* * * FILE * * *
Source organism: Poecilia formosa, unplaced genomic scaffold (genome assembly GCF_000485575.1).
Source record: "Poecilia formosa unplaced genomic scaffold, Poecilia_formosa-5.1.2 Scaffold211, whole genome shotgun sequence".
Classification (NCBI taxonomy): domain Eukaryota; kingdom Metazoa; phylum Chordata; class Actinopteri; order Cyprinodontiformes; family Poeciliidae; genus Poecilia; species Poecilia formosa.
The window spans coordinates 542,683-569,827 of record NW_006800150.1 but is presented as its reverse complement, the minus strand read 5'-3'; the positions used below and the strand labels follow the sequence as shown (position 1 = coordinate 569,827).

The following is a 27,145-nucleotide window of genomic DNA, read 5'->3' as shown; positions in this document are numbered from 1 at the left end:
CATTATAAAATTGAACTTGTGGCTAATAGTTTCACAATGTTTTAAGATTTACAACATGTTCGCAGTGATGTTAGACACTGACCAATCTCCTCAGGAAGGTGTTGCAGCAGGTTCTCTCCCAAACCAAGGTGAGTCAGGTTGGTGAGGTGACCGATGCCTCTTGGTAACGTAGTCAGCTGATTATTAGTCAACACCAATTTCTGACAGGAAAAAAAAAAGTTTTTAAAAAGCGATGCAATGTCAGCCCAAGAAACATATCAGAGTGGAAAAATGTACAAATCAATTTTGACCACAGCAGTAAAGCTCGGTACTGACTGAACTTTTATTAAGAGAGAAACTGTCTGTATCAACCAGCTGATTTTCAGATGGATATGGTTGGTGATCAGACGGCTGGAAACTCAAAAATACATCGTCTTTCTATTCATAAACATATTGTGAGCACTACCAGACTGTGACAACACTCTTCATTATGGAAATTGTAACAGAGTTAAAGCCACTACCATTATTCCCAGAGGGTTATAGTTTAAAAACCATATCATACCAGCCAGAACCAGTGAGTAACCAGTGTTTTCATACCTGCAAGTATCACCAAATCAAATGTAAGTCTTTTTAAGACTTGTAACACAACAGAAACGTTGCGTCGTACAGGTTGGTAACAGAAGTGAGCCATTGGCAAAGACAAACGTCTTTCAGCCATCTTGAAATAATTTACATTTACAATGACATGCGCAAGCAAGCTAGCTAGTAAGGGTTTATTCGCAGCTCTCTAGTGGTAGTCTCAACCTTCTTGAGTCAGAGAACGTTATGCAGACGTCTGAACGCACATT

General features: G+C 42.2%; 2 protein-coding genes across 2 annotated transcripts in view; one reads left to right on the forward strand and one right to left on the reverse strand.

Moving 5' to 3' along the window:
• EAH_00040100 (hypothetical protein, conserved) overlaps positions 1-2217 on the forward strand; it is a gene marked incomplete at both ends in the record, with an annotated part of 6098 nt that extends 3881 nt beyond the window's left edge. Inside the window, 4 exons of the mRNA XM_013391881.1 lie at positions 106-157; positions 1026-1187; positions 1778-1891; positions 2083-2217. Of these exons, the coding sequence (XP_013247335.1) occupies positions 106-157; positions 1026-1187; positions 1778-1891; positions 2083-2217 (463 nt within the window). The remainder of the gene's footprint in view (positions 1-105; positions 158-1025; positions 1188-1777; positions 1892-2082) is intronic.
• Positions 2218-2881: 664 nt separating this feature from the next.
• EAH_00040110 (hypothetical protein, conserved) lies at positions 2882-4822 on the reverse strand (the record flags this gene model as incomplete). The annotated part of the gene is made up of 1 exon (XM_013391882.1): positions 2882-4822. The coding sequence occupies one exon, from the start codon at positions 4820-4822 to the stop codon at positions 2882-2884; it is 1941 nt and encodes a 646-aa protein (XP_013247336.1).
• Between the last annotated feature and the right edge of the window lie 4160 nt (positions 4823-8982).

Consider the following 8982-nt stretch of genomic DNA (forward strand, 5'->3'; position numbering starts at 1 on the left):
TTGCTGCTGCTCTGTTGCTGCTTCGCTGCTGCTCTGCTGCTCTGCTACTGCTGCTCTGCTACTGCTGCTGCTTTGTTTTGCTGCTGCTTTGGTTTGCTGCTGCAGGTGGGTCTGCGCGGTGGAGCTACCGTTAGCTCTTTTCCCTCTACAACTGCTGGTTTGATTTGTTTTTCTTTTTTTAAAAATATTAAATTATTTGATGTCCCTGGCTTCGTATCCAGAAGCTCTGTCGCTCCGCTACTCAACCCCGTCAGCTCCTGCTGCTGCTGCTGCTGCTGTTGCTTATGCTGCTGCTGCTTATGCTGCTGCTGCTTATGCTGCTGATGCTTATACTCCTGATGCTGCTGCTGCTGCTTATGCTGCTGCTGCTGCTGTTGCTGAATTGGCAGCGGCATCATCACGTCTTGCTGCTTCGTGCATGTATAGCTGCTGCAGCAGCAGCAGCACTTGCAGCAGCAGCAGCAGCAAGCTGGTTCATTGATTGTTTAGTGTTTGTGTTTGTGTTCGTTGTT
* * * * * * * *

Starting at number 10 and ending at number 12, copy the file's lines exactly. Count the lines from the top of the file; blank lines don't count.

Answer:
• Positions 2218-2881: 664 nt separating this feature from the next.
• EAH_00040110 (hypothetical protein, conserved) lies at positions 2882-4822 on the reverse strand (the record flags this gene model as incomplete). The annotated part of the gene is made up of 1 exon (XM_013391882.1): positions 2882-4822. The coding sequence occupies one exon, from the start codon at positions 4820-4822 to the stop codon at positions 2882-2884; it is 1941 nt and encodes a 646-aa protein (XP_013247336.1).
• Between the last annotated feature and the right edge of the window lie 4160 nt (positions 4823-8982).